The last two weeks of September and every week in October are the best times of the year for planting and transplanting into our gardens. Our fall temperatures are mild and our winter doesn’t begin until the first frost, usually in mid-November.
Almost any perennial plant or tree can be transplanted in the next six weeks with little anxiety over heat stress. However, care must be taken when moving plants and trees to minimize transplant stress. When transplanting, first irrigate the soil deeply under the leaf canopy to moisten the root ball. Then, use a spading fork, not a shovel which can sever roots, to rock the plant and the root ball out of the hole. Insert the tines of the spading fork at the perimeter of the leaf canopy in several spots and gently lift the rootball. Some longer roots may need to be trimmed but try to keep as many roots intact as possible.
The new planting hole should be prepared ahead of moving plants or trees. Dig a hole twice as wide as the root ball but no deeper (most of a plant or tree’s roots lie within the top 12 inches of soil), then fill the hole with water and allow it to drain. Amend heavy clay soils with gypsum or gypsite and compost; amend sandy soils with compost or humus before placing the plant in its new spot and refilling the hole with dirt. A cupful of sulfur granules mixed into the amended soil will help lower our high soil and water pH levels, an important step when planting shade plants including azaleas and camellias and roses which do best in more acidic soil with lower pH conditions.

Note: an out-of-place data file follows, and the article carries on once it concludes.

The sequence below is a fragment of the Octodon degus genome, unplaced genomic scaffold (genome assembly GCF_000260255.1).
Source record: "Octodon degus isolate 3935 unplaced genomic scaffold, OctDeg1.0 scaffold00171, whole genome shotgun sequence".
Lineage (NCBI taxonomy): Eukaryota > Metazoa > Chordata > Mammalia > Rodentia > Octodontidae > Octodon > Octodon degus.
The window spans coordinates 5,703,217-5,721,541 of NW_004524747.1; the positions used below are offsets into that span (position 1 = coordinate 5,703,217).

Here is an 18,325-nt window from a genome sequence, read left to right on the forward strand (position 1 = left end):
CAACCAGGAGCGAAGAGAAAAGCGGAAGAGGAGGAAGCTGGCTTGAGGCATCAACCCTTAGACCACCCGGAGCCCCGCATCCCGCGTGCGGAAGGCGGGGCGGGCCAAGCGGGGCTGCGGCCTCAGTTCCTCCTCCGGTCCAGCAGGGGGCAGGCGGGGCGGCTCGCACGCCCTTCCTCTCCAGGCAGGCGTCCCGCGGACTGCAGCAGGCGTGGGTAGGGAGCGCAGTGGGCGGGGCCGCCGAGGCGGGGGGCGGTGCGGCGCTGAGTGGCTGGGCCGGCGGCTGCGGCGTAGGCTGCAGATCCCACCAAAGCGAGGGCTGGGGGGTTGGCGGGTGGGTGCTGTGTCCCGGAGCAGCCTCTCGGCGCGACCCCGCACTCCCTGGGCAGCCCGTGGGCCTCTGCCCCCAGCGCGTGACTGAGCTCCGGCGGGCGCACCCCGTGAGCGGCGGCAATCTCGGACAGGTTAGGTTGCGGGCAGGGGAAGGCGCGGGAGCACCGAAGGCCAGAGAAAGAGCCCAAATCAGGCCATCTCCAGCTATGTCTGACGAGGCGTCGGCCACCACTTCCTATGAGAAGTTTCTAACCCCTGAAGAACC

Place the plant into the hole, gently arranging the roots to form a circle if possible. Fill the hole halfway with dirt, then fill the hole with water again. Let the water drain, finish filling the hole with dirt and firm the soil around the trunk.
Never miss a local story.
The soil in the new hole will subside over a period of several weeks. Keep the bottom of the trunk an inch or two above soil level at planting time so that as the soil settles the trunk will be just below soil level.
Wait a couple of weeks to fertilize, then sprinkle a low number granular fertilizer at half the recommended rate , say a 4-6-2 formulation, around the plant or tree. Fruit and nut trees need fertilizing in fall with a higher nitrogen food. Ammonium sulfate which has a 21-0-0 formulation indicating a 21 percent level of nitrogen is a good and cheap source of nitrogen for fruit and nut trees as well as lawns.
What we don’t have in September and October is significant rainfall. Most of our rain arrives in early spring. As deciduous trees and large landscape plants go into dormancy in fall, they’ll need deep, slow irrigation over a period of several hours every couple of weeks. Increase the number of drip emitters in the plants’ new spot and provide supplemental irrigation with bubbler attachments on a hose or soaker hoses.
Send Elinor Teague plant questions at email@example.com or firstname.lastname@example.org (“plants” in the subject line).